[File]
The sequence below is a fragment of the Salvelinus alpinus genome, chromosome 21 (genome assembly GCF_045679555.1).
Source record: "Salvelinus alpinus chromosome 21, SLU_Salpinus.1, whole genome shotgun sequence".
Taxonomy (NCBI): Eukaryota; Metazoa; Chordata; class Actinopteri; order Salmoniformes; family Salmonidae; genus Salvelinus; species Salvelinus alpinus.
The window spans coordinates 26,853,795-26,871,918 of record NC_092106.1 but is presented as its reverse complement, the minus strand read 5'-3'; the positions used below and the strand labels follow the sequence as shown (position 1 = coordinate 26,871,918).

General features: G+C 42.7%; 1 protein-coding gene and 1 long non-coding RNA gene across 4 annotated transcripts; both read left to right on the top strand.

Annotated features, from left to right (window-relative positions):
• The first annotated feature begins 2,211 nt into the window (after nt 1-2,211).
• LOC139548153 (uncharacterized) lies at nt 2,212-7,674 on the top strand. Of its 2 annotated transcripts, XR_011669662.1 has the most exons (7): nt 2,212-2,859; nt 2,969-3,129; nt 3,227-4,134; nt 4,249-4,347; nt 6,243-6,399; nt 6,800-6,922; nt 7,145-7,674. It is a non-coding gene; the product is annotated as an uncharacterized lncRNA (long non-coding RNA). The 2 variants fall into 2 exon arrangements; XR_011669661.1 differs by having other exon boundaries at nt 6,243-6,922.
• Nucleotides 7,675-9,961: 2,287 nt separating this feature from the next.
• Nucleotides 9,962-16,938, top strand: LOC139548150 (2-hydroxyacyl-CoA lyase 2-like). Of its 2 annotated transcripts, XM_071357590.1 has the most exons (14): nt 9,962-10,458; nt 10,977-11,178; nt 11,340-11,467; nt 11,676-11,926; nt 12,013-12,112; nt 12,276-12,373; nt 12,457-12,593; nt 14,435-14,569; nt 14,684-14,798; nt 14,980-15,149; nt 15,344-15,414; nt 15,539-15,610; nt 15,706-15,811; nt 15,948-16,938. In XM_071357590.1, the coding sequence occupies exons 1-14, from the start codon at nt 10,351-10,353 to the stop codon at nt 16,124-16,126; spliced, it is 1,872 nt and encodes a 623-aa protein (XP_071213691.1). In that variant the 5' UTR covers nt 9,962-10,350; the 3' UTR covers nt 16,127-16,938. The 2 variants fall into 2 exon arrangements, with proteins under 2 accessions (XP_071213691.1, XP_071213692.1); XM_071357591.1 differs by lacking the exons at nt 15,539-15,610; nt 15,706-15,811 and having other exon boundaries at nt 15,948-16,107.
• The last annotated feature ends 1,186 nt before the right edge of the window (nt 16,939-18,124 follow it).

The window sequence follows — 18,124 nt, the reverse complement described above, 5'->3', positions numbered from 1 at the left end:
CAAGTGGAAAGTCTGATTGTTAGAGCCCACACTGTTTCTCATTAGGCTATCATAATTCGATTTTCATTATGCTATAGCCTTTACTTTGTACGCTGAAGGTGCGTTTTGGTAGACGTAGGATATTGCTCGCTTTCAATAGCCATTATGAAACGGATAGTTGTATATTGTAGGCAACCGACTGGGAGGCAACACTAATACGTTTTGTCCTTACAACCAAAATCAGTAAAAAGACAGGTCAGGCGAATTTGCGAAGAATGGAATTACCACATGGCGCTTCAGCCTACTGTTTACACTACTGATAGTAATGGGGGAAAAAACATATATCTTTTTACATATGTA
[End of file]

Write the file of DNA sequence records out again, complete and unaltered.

The sequence below is a fragment of the Salvelinus alpinus genome, chromosome 21 (genome assembly GCF_045679555.1).
Source record: "Salvelinus alpinus chromosome 21, SLU_Salpinus.1, whole genome shotgun sequence".
Taxonomy (NCBI): Eukaryota; Metazoa; Chordata; class Actinopteri; order Salmoniformes; family Salmonidae; genus Salvelinus; species Salvelinus alpinus.
The window spans coordinates 26,853,795-26,871,918 of record NC_092106.1 but is presented as its reverse complement, the minus strand read 5'-3'; the positions used below and the strand labels follow the sequence as shown (position 1 = coordinate 26,871,918).

General features: G+C 42.7%; 1 protein-coding gene and 1 long non-coding RNA gene across 4 annotated transcripts; both read left to right on the top strand.

Annotated features, from left to right (window-relative positions):
• The first annotated feature begins 2,211 nt into the window (after nt 1-2,211).
• LOC139548153 (uncharacterized) lies at nt 2,212-7,674 on the top strand. Of its 2 annotated transcripts, XR_011669662.1 has the most exons (7): nt 2,212-2,859; nt 2,969-3,129; nt 3,227-4,134; nt 4,249-4,347; nt 6,243-6,399; nt 6,800-6,922; nt 7,145-7,674. It is a non-coding gene; the product is annotated as an uncharacterized lncRNA (long non-coding RNA). The 2 variants fall into 2 exon arrangements; XR_011669661.1 differs by having other exon boundaries at nt 6,243-6,922.
• Nucleotides 7,675-9,961: 2,287 nt separating this feature from the next.
• Nucleotides 9,962-16,938, top strand: LOC139548150 (2-hydroxyacyl-CoA lyase 2-like). Of its 2 annotated transcripts, XM_071357590.1 has the most exons (14): nt 9,962-10,458; nt 10,977-11,178; nt 11,340-11,467; nt 11,676-11,926; nt 12,013-12,112; nt 12,276-12,373; nt 12,457-12,593; nt 14,435-14,569; nt 14,684-14,798; nt 14,980-15,149; nt 15,344-15,414; nt 15,539-15,610; nt 15,706-15,811; nt 15,948-16,938. In XM_071357590.1, the coding sequence occupies exons 1-14, from the start codon at nt 10,351-10,353 to the stop codon at nt 16,124-16,126; spliced, it is 1,872 nt and encodes a 623-aa protein (XP_071213691.1). In that variant the 5' UTR covers nt 9,962-10,350; the 3' UTR covers nt 16,127-16,938. The 2 variants fall into 2 exon arrangements, with proteins under 2 accessions (XP_071213691.1, XP_071213692.1); XM_071357591.1 differs by lacking the exons at nt 15,539-15,610; nt 15,706-15,811 and having other exon boundaries at nt 15,948-16,107.
• The last annotated feature ends 1,186 nt before the right edge of the window (nt 16,939-18,124 follow it).

The window sequence follows — 18,124 nt, the reverse complement described above, 5'->3', positions numbered from 1 at the left end:
CAAGTGGAAAGTCTGATTGTTAGAGCCCACACTGTTTCTCATTAGGCTATCATAATTCGATTTTCATTATGCTATAGCCTTTACTTTGTACGCTGAAGGTGCGTTTTGGTAGACGTAGGATATTGCTCGCTTTCAATAGCCATTATGAAACGGATAGTTGTATATTGTAGGCAACCGACTGGGAGGCAACACTAATACGTTTTGTCCTTACAACCAAAATCAGTAAAAAGACAGGTCAGGCGAATTTGCGAAGAATGGAATTACCACATGGCGCTTCAGCCTACTGTTTACACTACTGATAGTAATGGGGGAAAAAACATATATCTTTTTACATATGTA